Thoughts on the Biggest Loser Season 15 Finale

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For anyone unfamiliar with the show, NBC’s Biggest Loser takes a group of contestants to a secluded location, where their diet, exercise, and lifestyle are monitored 24/7 for approximately 16 weeks.

Physicians, dietitians, personal trainers, counselors, and a team of experts are supposedly monitoring their health & well-being throughout the season.


The show’s finale crowns “The Biggest Loser,” the person who has lost the highest percentage of body weight. Before this point, they have successfully completed a dozen different challenges in both team and individual formats, but the “winning” criteria is the same – lose more weight than everyone else.

Last night, that “winner” was Rachel Frederickson.

Rachel Frederickson's 2nd weigh-in
Rachel Frederickson’s weigh-in on her 2nd week of the contest. She lost 30 pounds in the first 2 weeks.

Rachel is 5′5” and 24 years old. (Edit: There are no definitive height measurements on The Biggest Loser’s web site. CNN and CBS News report Rachel’s height as 5’5″.) At the beginning of the season, Rachel weighed 260 pounds. She had been a swimmer in the past but a series of life events and self-esteem issues impacted her health and lifestyle.

Last night, she weighed in at 105 pounds.

That’s a total loss of 155 pounds, taking her from 260 to 105 pounds (118 kg to 47.7 kg) in 16 weeks.

Again, Rachel is 5′5“. The CDC defines anything under 18.5 BMI as “underweight.” Rachel has a BMI of 18.

Contrast Rachel to last season’s winner, Danni Allen. Danni was 26 years old, 5’6″, and went from 258 to 137 to win the show. At the finale, Danni was lean, had visible muscle, and looked healthy. (Danni had BMI of 22.)

Last night, Rachel Frederickson looked weak, frail even, and tripped climbing the stairs to be weighed.

Bob Harper and Jillian Michaels react
Bob Harper and Jillian Michaels react

The trainer’s reactions said it all. It’s a notable statement that none of the trainers congratulated Rachel upon her victory announcement. This is a first.

I’ve had a personal issue with The Biggest Loser’s format since Day One. The whole concept of a contest for losing weight is flawed for numerous reasons. #1: Lasting weight loss comes from a powerful reason for the change. The motivation to change will last only as long as the contest in most cases.

The experiences of past Biggest Loser contestants bear this out. A number of former contestants have regained weight, and/or gone on record to talk about questionable practices happening off-camera, about eating disorders they developed during/after the show, and more. Here is one example. Here is another.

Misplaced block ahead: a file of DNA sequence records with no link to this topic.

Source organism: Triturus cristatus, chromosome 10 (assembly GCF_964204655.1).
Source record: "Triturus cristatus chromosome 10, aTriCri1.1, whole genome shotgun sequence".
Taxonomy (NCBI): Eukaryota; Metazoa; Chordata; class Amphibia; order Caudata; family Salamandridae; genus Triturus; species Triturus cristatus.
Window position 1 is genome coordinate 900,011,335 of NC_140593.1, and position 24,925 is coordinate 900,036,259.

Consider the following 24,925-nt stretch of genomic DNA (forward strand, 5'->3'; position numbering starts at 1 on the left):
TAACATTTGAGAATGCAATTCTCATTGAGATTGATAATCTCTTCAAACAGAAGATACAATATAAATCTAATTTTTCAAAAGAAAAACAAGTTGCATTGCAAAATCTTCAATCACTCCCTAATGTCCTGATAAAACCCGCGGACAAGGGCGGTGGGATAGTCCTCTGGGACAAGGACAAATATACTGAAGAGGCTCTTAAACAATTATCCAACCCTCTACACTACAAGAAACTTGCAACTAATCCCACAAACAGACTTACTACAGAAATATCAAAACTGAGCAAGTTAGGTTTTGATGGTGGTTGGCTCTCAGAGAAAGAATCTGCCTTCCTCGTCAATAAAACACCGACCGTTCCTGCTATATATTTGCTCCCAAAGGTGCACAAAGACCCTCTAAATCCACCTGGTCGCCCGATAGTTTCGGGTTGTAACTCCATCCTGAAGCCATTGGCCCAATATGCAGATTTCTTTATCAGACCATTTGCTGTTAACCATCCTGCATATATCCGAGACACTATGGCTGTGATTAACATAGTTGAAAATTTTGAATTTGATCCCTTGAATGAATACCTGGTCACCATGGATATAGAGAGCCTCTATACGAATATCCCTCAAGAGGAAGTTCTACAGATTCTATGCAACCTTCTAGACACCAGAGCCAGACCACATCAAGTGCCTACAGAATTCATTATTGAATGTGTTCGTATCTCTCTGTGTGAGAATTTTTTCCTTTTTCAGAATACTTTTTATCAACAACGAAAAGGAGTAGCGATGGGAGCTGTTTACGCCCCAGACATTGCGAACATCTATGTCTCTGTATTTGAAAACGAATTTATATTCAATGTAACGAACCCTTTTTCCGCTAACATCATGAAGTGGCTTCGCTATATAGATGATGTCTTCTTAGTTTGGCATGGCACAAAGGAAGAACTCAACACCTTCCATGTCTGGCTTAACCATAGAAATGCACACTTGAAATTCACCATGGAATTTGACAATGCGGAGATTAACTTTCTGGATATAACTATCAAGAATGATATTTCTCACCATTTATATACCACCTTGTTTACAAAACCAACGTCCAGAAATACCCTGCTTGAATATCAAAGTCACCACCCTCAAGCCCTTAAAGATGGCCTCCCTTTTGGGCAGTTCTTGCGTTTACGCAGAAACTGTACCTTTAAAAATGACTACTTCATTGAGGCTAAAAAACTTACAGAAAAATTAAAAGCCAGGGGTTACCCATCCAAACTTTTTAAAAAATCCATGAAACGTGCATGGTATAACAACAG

#2: Shows like this set very wrong expectations of what it takes to lose weight, and how quickly it happens. We’ve discussed this topic on Tips Of The Scale several times. Long-term weight loss does not happen overnight.

#3: Many people already have body issues and unhealthy ideas of what the “perfect” body is. For someone to be celebrated, rewarded, crowned on television for emaciating themselves and clearly having an eating disorder – is a horrible message.

I sincerely hope that NBC rethinks its contest format, or does away with it altogether. At the very least, there needs to be a public discussion on mental health and eating disorders. Body Dysmorphia is a serious issue.

Edit: There are people on Twitter saying that Rachel did what it took to win. I get that. I understand that. However, it’s still very wrong of a show – that supposedly is aimed at inspiring better health – to celebrate unhealthy habits and reward someone for doing the exact opposite of that. The format must change.

Others are defending Rachel by saying she’s being bullied, and that no matter what a woman does she will always be judged and criticized. While I understand it may seem she’s being attacked, that’s not the case. The big pictures is, this is a really unhealthy thing to celebrate, and a really harmful image/message to send impressionable people around the world.

I am proud that Tips Of The Scale spends as much time as we do covering the mental aspect of health & weight loss, and it’s no accident. It’s such an important part of the journey, and neglecting it puts people’s health in danger.

More Discussion in The Blogosphere


What do you think, Scale Warriors? Is this a big deal, or am I over-reacting? Share your thoughts in the comments below.

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